I sat in on two classes. The first was with two gym teachers. They wore gym shorts and soccer jerseys. One was a forty-something phys ed teacher named Bruno and the other was a younger guy who worked at a gym. Eric had designed their English class to center around sports and they learned via athletic terms. In fact, Eric started this class by having them teach us physical warm-ups in English. So we dribbled invisible balls around class and passed them to each other. We got to talking about some random things and eventually the documentary Pumping Iron was brought up and I started giggling. Yes, I was giggling. This is a movie that follows Arnold Schwarzenegger as he attempts (successfully) his sixth Mr. Universe title. But whenever anyone mentions this documentary, all I can remember is the speech he makes where he says that after he lifts weights his muscles are flushed with “pump” and it feels so good that he claims he’s cumming while he’s lifting weights, cumming directly afterwards from the “pump”, and then goes home to have sex so he’s basically cumming all the time. It’s arguably one of the greatest moments caught on film. Eric and the students thought that I was laughing at the way they pronounced his last name and they joked about trying to say “Schwarzenegger” correctly, but I insisted that no, no, they said it perfectly. Then they asked what I was laughing about and I stuttered a bit and looked at Eric, thought that I shouldn’t continue, but then shrugged and blurted out the whole thing about cumming constantly. Bruno looked at me without speaking and the other student had absolutely no idea what it meant so I explained it further. “You know, when he’s talking about feeling so good after lifting weights that he’s cumming all the time.” I glanced at Eric and he continued to stare at me while smiling and I could see his brain working out how to walk through this one. He graciously shifted gears to translating words for orgasms for a few minutes and then got right back on track with phrases used in gym classes. 

The next class was with three students at a more advanced level of English and Eric had a prepared a lesson talking about polyglots. A polyglot is someone who speaks more than one language. I read stories about people who spoke more than 70 languages. Francis Sommer had mastered 94 languages.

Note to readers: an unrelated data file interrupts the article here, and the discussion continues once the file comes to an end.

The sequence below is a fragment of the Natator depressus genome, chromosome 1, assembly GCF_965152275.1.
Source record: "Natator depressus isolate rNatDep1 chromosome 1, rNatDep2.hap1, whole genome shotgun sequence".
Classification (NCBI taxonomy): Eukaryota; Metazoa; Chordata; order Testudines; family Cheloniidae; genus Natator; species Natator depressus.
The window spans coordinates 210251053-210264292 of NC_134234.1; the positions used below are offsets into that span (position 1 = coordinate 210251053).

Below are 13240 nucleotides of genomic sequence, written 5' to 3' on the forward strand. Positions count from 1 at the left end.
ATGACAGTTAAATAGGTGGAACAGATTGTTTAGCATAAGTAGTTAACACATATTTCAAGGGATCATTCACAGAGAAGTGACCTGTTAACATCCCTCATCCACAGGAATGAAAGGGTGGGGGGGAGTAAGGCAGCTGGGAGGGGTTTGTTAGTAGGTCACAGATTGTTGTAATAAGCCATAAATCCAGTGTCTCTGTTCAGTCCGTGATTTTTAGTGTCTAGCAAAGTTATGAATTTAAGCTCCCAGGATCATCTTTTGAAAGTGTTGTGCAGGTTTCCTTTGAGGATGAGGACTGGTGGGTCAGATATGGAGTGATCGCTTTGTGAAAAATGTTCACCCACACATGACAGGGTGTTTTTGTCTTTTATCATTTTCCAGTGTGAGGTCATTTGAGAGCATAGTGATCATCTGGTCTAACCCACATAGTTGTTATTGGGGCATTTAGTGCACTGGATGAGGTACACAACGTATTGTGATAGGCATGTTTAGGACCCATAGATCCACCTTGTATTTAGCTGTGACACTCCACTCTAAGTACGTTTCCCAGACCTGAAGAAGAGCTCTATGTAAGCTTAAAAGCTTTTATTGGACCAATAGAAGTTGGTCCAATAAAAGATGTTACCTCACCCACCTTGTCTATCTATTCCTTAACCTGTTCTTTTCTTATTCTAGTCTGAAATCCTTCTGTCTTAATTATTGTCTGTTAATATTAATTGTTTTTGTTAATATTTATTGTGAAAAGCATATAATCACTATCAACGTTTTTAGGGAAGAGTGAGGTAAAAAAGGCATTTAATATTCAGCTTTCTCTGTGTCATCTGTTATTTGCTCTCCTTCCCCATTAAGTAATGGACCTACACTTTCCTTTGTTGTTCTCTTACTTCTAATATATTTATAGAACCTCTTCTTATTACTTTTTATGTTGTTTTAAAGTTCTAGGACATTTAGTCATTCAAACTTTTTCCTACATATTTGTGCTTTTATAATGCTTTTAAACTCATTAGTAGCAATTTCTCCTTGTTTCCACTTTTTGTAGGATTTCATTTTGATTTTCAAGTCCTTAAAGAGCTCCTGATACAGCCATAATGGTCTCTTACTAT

We read articles about polyglots in English and one paragraph stuck with me. 

Many polyglots wince at being called superhuman. “It’s more like a musical talent than anything else,” says Kenneth Hale, a linguistics professor, who speaks about fifty languages. “I didn’t do very well as a student. I wanted to learn languages, and I let everything else slide.” Their motivation, they say, is the sheer delight of mastering a new form of expression.

We talked about the word “wince”, and the phrase, “letting it slide”, and then one of the students, a yoga teacher with curly blonde hair, and I had a debate about languages being like a musical talent, with me arguing that it’s merely a matter of understanding rhythm – if you can feel the rhythm of a song then it’s the same as languages. I thought about the tour guide my Dad and I had in Brussels and how even though his level of vocabulary was high, his English sounded awful because he spoke it in the rhythm of French. 

Eric told them that I spoke Chinese and I got up and gave a lesson in the history of Chinese characters, drawing the simplified version and then the pictures they originated from. My favorite is the character for “west” and how it comes from a picture of birds sitting on their eggs as the sun went down – in the west.

Chinese West

 

“East” is originally a sun rising in the trees.

Chinese East

But I always make sure to write “sky”, with the straight line at the top to show that nothing is above the sky.

Chinese sky

And then I correct myself that there is a word considered above the sky,  it’s husband. I slowly draw the line above the top and I  glance around the room for the reaction. Usually it’s “Ohhhhhhhhhh shit.”

Chinese husband